Review: Johnny Depp is Back as Jack Sparrow in Pirates of the Caribbean: Dead Men Tell No Tales

Johnny Depp as Jack Sparrow in Pirates of the Caribbean: Dead Men Tell No Tales (Walt Disney Studios)

Johnny Depp as Jack Sparrow in Pirates of the Caribbean: Dead Men Tell No Tales (Walt Disney Studios)

Whatever the merits of Pirates of the Caribbean: Dead Men Tell No Tales, the entire existence of the popular Jack Sparrow franchise is remarkable and and of itself. The series is based off a theme park ride, it revived the swashbuckling genre that had been dead for decades, and it placed at its center a character who is pure comic relief, relegating the conventional heroic characters of the story (Orlando Bloom and Keira Knightley then, Brenton Thwaites and Kaya Scodelario now) to supporting parts. Everything about the franchise is improbable, which gives even the weakest films in the series a sympathetic sheen. This isn’t the stuff that makes a billion dollars worldwide, and yet somehow these films do. A movie series heavy on special effects with a budget of several hundred million dollars shouldn’t be this ragtag and just plain weird, and yet this is the hallmark of each Pirates of the Caribbean film.

For the fifth time, Johnny Depp returns to the role of Jack Sparrow, which turned the poster-boy for ‘90s art-house cinema into one of the world’s most reliable movie stars and even earned him an Oscar nomination. The thrill of seeing Jack Sparrow perform his shtick again might not have the novelty that it once had, but it almost feels like a relief to see Depp return to this amiable sort of mugging, since it does retain most of its charm. Risks are not what Depp needs in his career at the moment; regaining the public’s affection by returning to what has worked before is the clearly superior option, and it still works.

But Pirates of the Caribbean: Dead Men Tell No Tales is not quite about Sparrow at all, but the next generation of pirates who will carry on the franchise. Brenton Thwaites plays Henry, the adult son of Will Turner and Elizabeth Swann (the original ingenues of the series, Bloom and Knightley), who wishes to find Poseidon’s Trident in order to lift the curse that keeps his father underneath the sea. A movie that features ghost sharks and mythological creatures requires its share of suspension of disbelief, but having audiences believe that Knightley and Thwaites, born four years apart, are mother and son is a bit too much even for this series. Otherwise, Thwaites is nearly perfect casting as Bloom’s son. Both are comfortable in old-fashioned fantasy and make great foils for bigger personalities. As his love interest, Kaya Scodelario also makes an effective successor to Knightley. She has much of Knightley’s wit and intensity, and it’s not hard to believe that, like Knightley in films such as Pride & Prejudice and The Imitation Game, Scodelario is capable of more than playing a likable action heroine.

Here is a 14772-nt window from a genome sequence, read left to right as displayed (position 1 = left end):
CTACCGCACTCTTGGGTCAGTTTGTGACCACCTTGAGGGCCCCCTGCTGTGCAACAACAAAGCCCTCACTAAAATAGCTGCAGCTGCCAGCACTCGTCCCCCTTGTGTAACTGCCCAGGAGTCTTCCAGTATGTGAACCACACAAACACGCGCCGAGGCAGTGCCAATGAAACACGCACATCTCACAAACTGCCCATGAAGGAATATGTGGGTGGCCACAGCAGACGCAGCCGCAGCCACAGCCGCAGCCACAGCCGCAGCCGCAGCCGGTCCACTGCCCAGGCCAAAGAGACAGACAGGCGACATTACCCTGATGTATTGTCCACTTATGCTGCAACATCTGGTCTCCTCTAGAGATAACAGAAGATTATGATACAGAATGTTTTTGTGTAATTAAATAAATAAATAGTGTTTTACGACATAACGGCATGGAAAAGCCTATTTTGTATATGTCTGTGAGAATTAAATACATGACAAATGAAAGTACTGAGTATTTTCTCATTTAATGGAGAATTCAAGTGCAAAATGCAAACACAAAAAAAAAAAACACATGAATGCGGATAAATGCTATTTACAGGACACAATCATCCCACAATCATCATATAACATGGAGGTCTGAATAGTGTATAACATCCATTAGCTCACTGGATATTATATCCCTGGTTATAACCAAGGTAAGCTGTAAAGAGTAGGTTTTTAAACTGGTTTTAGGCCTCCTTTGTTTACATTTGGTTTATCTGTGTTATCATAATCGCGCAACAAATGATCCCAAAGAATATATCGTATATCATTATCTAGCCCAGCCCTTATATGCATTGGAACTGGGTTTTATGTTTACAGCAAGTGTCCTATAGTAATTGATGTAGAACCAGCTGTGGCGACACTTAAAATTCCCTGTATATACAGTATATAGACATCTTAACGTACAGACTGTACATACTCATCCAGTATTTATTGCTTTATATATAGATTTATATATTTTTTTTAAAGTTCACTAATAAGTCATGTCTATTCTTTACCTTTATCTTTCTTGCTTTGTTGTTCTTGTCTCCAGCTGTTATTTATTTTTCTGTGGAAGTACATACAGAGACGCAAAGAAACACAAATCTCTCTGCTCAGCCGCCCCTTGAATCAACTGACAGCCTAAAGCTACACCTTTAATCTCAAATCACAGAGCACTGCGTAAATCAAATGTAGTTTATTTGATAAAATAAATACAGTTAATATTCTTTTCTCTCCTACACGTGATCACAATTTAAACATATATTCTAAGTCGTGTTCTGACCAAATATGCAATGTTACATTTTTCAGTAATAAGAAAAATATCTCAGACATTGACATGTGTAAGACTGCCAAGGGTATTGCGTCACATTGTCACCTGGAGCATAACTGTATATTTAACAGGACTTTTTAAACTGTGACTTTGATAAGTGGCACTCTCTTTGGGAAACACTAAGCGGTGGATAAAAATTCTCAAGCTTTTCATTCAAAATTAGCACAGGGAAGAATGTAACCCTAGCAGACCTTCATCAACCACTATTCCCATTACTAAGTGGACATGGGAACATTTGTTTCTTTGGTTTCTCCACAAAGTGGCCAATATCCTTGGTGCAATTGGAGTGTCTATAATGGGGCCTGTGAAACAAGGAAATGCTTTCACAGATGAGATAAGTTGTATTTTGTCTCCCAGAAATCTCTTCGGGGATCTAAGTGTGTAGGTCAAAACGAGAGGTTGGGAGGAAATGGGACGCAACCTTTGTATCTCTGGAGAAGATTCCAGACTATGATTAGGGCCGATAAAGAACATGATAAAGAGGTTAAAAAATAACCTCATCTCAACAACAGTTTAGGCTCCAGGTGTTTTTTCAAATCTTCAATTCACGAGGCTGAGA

The plot of nearly every Pirates of the Caribbean film is mostly inconsequential, since the films exist to mix up CGI action set pieces with Johnny Depp clowning around and the plot is merely a means to establish that, but this one finds Jack Sparrow as the target of the ghostly Captain Salazar (Javier Bardem, neck-and-neck with Christoph Waltz as Hollywood’s favorite villain). Geoffrey Rush once again returns as Captain Barbossa, who was once the villain but now exists more as a frenemy to Jack Sparrow, and it is he who gets to do most of the heavy emotional work based on unexpected connections to the other characters.

There are few moments in Pirates of the Caribbean: Dead Men Tell No Tales that will surprise audiences, but the film maintains the amiable tone of the previous films and is occasionally moving. For a behemoth franchise from Disney, Hollywood’s current undisputed titan of them, this series still maintains the spirit of a scrappy underdog, despite the billions in box office revenue. Even if there might not be all that much new about Pirates of the Caribbean: Dead Men Tell No Tales to amaze audiences, they can still appreciate the fact that this improbable series exists at all.


Pirates of the Caribbean: Dead Men Tell No Tales
Walt Disney Studios
Now in theaters

3 Stars

Films are rated on a scale of 5 stars (must-see), 4 stars (exceptional), 3 stars (solid), 2 stars (average) and 1 star (unworthy).

Jeremy Ross is a Staff Reporter for Living Out Loud - LA, covering entertainment.

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